Tuesday, May 7, 2013

Weaker Yen Puts Japanese Profits on a New Track

Japan's hard-hit manufacturers are expected to declare this week a turning point in their long struggle to maintain profitability. A sharply weaker yen will allow at least some of the country's automotive and electronics titans to report stronger earnings for the just-ended fiscal year, rosier forecasts for the current one, and big increases in spending on new equipment, R&D, and marketing.Analysts say Toyota Motor Corp. 7203.TO -0.17% will announce on Wednesday its highest profit for the year ended March 31 since a record haul five years ago, while Sony Corp. 6758.TO +2.37% on Thursday will notch its first profit of any kind after four years of losses.The currency windfall won't be enough to solve all problems at Japan's once-world-beating factories. The country's No. 2 auto maker,tyres and wheels service & repair equipment Nissan Motor Co., 7201.TO +0.88% is still likely to report on Friday a drop in profit due to a sharp decline in sales in China, its biggest market, where the political fallout from a territorial dispute has offset some potential currency gains. Panasonic Corp., 6752.TO +0.55% the No. 1 electronics company, is expected to report the same day a second straight year of red ink worth billions of dollars. But the yen's drop will definitely soften the blow for each."The impact is huge,Cast iron clawfoot tubs" says Koichi Sugimoto, senior auto analyst at BNP Paribas BNP.FR +2.40% in Tokyo, referring to the gain for the car companies from the recent forex moves. "It's almost revolutionary in that it looks like a completely different world now for them," he adds.A weaker yen is a boon to the country's export-reliant manufacturers because it makes Japan-made goods less expensive abroad and helps increase overseas earnings when they are repatriated into yen.Japan's top six auto makers collectively lost ¥3.6 trillion ($36.4 billion) in operating profits during the four-year period through March 2012,Used construction machinery a time when the yen hovered near record highs against the dollar, according to a Nomura Securities auto-sector report last month. It got so bad that auto makers like Nissan and Honda Motor Co. 7267.TO +0.25% aggressively shifted more production and parts sourcing away from Japan to shield themselves against the volatile currency. The dollar hit a post-World War II low of ¥75.31 in October 2011.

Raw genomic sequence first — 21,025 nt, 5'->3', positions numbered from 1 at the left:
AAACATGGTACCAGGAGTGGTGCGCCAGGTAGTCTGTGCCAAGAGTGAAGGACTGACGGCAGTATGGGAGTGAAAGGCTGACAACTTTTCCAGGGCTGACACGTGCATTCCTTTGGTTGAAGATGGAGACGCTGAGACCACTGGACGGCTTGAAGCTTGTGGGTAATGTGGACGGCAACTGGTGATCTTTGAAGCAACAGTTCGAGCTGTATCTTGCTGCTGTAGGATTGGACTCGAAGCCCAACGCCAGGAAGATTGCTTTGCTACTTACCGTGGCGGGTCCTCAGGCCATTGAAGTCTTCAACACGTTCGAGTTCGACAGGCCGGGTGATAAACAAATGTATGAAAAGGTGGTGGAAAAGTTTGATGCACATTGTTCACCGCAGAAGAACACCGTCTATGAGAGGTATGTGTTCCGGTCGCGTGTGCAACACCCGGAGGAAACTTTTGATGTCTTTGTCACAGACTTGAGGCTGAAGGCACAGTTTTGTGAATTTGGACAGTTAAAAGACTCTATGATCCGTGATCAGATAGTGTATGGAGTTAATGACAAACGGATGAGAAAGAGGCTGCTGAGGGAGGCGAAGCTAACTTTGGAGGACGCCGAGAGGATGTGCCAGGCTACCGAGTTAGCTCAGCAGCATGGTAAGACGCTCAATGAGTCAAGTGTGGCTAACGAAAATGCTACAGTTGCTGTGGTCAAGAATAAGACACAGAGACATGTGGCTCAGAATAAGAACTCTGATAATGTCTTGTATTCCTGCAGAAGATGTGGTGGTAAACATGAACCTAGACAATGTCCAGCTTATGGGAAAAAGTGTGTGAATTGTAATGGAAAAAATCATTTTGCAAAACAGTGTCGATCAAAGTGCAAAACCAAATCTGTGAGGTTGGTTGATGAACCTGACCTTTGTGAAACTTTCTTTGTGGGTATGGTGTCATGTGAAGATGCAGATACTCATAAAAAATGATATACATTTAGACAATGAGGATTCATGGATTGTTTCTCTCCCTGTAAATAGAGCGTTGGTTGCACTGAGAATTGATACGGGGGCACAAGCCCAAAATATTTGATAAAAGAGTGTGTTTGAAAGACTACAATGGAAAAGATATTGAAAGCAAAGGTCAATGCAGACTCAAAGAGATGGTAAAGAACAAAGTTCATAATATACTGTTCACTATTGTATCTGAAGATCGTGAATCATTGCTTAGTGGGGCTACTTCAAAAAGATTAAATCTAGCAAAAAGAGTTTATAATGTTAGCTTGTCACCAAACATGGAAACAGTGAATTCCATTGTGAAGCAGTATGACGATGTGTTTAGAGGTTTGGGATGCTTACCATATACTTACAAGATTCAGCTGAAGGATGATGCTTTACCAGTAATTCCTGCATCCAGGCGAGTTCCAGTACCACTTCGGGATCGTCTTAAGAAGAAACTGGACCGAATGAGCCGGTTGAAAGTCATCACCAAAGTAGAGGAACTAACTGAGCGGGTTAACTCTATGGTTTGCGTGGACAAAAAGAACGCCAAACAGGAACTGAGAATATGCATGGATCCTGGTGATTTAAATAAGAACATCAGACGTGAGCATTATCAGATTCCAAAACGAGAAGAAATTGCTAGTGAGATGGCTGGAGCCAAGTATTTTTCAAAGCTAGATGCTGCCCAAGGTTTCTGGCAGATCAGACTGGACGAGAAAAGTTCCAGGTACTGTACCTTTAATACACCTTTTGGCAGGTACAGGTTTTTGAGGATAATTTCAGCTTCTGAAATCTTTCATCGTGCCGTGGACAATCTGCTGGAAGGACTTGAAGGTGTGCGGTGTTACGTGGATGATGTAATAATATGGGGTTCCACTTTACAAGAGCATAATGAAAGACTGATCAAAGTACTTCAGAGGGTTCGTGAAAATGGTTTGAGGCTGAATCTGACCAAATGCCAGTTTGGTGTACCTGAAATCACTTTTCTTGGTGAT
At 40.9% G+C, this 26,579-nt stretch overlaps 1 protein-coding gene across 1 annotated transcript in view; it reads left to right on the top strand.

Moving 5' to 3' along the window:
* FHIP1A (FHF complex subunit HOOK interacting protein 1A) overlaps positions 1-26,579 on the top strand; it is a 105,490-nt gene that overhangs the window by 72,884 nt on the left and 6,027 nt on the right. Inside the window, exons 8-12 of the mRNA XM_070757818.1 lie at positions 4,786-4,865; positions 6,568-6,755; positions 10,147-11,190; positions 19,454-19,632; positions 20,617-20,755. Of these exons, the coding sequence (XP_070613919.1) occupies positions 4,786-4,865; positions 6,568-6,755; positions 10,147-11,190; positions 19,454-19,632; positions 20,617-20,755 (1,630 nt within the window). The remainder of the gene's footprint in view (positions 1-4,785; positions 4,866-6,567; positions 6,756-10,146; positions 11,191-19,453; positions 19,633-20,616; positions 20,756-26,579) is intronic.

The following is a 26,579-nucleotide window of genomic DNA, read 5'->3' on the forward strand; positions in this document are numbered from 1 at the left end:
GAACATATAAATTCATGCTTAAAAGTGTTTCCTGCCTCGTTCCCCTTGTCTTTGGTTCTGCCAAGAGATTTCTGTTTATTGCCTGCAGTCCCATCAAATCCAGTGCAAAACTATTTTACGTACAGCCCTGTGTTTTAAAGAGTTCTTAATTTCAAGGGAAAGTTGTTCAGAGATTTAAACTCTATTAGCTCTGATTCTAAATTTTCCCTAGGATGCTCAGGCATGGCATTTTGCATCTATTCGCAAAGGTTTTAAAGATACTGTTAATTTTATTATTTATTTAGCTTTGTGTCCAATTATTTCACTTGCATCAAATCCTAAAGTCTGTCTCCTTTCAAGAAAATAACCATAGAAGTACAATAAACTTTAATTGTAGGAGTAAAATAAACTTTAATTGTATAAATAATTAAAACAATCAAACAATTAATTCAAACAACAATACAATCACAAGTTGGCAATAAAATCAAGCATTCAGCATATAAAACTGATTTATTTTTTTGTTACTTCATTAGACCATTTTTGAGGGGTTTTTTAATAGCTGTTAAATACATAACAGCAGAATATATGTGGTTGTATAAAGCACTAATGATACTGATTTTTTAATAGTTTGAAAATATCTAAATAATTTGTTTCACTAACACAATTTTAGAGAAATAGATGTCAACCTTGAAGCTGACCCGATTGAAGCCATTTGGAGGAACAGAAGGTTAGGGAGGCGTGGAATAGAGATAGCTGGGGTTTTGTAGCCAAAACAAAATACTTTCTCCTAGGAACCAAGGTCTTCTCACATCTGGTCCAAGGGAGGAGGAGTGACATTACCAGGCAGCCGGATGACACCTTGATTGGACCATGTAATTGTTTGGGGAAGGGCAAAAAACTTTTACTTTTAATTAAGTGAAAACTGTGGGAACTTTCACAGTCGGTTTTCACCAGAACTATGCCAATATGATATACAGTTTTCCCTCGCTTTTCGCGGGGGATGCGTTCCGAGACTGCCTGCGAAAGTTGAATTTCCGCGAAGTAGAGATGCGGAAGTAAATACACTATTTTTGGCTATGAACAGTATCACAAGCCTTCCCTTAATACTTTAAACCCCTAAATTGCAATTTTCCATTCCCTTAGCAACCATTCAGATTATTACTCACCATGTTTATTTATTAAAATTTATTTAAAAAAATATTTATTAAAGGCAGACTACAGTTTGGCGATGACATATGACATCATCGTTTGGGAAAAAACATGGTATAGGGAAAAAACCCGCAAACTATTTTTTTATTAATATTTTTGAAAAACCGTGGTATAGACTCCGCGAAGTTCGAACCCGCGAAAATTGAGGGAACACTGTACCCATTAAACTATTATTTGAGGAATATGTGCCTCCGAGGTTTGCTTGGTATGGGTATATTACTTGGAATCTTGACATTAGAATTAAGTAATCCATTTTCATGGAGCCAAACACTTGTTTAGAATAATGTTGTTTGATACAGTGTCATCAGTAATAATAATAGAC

It is now hovering right under ¥100.BNP Paribas's Mr. Sugimoto estimates that every one-yen depreciation against the dollar gives each car maker's operating profit a 2% to 3% pick-me-up. That means that at the relatively conservative forecast of ¥95 per dollar for the current fiscal year, car companies would enjoy a roughly 30% bump in operating profits, since most auto makers had assumed the yen would be in the low 80s to the dollar for the just-ended fiscal year.For Toyota, the weaker yen raised operating profit last year by about 10%, estimates Issei Takahashi, an analyst at Credit Suisse CSGN.VX +2.37% in Tokyo. He says currency gains will make up about a third of Toyota's profit for the current year.The weaker yen is also helping Japan's embattled tech sector, but not as much. The country's electronics conglomerates are still paying the price for ill-timed bets on flat-panel televisions and failing to seize the smartphone boom that has lined the pockets of rivals Samsung Electronics Co. 005930.SE -0.67% and Apple Inc.carbon fabric AAPL -0.45% Sony also says it has hedged itself against dollar-yen moves, so the yen's weakening against the U.S. currency doesn't make any difference. But a one-yen decline against the euro can add ¥6 billion to the company's annual profit. Sony recently doubled its profit estimate for last year, due in part to the yen.Just as significant as the earnings figures, this week's announcements will be important for what the companies say about what they plan to do with the new money. That will tell a lot about whether the weaker yen will have the impact desired by Prime Minister Shinzo Abe, who has been looking for a broader economic lift.Analysts expect the companies to plow the money back into research and development, capital spending to ramp up production, and marketing budgets, which had stalled during the strong yen years. Mr. Sugimoto, of BNP Paribas,Antique faucets says it will also give them more flexibility on strengthening customer loyalty through incentive spending or packing newer models with more bells and whistles without raising the price.One harbinger could be No. 3 auto maker Honda, which reported its earnings ahead of the pack, in late April. Honda pledged to put ¥700 billion toward capital spending in the current fiscal year, an 18% jump from the previous year and another ¥630 billion in R&D, up 12.5%.

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